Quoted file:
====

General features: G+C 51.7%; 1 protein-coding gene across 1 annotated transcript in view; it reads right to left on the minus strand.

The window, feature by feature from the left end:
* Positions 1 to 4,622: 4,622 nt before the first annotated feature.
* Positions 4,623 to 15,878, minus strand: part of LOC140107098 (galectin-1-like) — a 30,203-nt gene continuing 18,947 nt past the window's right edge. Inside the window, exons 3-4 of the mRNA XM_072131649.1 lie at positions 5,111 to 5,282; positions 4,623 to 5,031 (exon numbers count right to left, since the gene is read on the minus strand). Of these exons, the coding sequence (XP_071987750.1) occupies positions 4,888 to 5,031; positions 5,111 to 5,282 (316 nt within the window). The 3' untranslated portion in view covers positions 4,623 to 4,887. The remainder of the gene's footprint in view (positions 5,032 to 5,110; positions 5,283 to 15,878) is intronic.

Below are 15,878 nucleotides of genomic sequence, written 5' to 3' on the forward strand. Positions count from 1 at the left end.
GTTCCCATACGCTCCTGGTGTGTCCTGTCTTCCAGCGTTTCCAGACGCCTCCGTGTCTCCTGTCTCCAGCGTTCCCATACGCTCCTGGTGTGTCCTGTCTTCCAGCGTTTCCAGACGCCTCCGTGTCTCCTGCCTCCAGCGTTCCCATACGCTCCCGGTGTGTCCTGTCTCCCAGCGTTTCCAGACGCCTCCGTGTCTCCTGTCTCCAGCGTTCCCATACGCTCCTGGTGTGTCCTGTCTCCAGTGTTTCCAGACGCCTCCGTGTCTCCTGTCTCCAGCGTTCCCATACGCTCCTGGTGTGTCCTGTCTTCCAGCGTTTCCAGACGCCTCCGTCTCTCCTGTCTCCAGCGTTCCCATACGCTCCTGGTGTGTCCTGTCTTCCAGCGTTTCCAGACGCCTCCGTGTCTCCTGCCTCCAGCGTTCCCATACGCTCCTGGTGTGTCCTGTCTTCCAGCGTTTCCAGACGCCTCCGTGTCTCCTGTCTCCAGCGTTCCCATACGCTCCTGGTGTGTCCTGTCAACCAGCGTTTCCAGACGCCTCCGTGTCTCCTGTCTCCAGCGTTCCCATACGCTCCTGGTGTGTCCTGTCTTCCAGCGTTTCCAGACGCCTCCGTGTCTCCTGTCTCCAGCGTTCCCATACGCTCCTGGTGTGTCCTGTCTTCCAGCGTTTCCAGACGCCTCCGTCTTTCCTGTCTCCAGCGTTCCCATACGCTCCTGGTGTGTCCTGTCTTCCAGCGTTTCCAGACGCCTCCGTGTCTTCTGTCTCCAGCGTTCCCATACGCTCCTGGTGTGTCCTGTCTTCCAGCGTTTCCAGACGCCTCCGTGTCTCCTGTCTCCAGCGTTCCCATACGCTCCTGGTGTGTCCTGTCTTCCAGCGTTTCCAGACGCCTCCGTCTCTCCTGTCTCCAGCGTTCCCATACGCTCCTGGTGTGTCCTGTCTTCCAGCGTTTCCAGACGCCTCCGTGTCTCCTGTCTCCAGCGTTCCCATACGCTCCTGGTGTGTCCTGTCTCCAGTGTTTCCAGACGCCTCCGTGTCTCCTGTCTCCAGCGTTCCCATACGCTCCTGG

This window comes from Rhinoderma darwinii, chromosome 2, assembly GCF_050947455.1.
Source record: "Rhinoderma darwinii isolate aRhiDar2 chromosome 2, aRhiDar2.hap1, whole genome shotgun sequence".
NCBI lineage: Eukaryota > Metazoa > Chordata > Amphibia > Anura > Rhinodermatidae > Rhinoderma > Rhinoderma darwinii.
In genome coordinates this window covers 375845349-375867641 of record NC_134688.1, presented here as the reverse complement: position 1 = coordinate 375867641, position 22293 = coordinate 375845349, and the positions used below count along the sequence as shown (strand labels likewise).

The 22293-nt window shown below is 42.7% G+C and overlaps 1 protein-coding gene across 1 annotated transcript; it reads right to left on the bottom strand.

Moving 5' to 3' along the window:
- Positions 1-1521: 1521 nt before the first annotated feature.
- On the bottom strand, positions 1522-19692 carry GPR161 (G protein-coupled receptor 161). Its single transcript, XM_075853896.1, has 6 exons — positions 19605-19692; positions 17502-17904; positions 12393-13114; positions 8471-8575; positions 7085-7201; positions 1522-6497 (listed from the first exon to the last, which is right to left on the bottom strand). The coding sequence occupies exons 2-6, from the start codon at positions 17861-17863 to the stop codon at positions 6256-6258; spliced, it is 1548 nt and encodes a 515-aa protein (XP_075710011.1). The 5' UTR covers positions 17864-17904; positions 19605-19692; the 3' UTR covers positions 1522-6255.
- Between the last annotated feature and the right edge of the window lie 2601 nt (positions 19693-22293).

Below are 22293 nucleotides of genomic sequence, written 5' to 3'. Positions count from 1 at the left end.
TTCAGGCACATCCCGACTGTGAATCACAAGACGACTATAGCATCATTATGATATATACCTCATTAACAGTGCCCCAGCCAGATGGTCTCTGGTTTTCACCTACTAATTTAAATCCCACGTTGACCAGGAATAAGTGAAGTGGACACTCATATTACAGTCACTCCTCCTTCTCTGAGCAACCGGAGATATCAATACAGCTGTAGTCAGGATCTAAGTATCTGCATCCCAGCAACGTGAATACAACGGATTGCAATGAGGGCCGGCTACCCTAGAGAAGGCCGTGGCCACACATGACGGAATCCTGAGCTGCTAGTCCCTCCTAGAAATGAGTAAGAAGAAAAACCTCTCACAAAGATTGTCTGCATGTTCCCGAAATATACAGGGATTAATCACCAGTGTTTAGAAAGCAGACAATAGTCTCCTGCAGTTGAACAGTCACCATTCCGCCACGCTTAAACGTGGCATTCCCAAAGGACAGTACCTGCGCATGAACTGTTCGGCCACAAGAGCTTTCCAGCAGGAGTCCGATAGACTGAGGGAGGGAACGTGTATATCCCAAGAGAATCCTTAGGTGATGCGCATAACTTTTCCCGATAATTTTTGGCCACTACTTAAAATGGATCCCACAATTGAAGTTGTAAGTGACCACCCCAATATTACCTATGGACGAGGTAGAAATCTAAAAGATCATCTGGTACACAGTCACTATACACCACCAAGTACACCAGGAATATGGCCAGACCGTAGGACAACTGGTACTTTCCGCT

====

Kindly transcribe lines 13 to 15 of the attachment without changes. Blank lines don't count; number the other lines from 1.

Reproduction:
- Positions 1-1521: 1521 nt before the first annotated feature.
- On the bottom strand, positions 1522-19692 carry GPR161 (G protein-coupled receptor 161). Its single transcript, XM_075853896.1, has 6 exons — positions 19605-19692; positions 17502-17904; positions 12393-13114; positions 8471-8575; positions 7085-7201; positions 1522-6497 (listed from the first exon to the last, which is right to left on the bottom strand). The coding sequence occupies exons 2-6, from the start codon at positions 17861-17863 to the stop codon at positions 6256-6258; spliced, it is 1548 nt and encodes a 515-aa protein (XP_075710011.1). The 5' UTR covers positions 17864-17904; positions 19605-19692; the 3' UTR covers positions 1522-6255.
- Between the last annotated feature and the right edge of the window lie 2601 nt (positions 19693-22293).